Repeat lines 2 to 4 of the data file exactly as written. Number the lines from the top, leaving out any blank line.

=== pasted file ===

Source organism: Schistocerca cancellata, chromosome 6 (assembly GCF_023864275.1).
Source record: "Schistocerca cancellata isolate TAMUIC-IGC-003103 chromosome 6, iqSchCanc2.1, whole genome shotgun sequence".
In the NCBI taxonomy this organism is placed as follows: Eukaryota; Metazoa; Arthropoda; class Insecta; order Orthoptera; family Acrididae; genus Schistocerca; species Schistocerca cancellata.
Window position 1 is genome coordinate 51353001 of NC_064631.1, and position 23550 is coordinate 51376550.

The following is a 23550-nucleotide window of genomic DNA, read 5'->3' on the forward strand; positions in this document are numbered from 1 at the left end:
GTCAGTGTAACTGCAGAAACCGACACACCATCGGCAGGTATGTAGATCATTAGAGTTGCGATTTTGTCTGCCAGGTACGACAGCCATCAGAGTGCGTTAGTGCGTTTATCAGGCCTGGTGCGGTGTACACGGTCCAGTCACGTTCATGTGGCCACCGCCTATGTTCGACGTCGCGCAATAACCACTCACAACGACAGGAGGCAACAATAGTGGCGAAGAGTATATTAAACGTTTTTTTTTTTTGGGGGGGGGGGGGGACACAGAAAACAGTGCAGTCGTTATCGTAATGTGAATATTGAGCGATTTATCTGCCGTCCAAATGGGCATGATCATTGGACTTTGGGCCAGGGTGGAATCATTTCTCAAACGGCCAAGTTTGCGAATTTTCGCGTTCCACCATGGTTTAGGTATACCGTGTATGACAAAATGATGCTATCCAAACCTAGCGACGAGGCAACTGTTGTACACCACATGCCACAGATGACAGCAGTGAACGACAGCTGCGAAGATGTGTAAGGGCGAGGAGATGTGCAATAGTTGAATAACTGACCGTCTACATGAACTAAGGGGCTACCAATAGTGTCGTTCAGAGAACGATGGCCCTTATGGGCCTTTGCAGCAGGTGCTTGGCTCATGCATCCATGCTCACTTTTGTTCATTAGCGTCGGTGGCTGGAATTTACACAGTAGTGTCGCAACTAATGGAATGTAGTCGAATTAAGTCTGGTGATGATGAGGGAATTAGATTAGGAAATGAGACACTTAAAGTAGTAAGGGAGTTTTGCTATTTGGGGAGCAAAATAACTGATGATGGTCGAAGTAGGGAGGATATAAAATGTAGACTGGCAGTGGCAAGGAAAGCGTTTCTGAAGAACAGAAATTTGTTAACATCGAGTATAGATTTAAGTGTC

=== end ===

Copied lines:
Source record: "Schistocerca cancellata isolate TAMUIC-IGC-003103 chromosome 6, iqSchCanc2.1, whole genome shotgun sequence".
In the NCBI taxonomy this organism is placed as follows: Eukaryota; Metazoa; Arthropoda; class Insecta; order Orthoptera; family Acrididae; genus Schistocerca; species Schistocerca cancellata.
Window position 1 is genome coordinate 51353001 of NC_064631.1, and position 23550 is coordinate 51376550.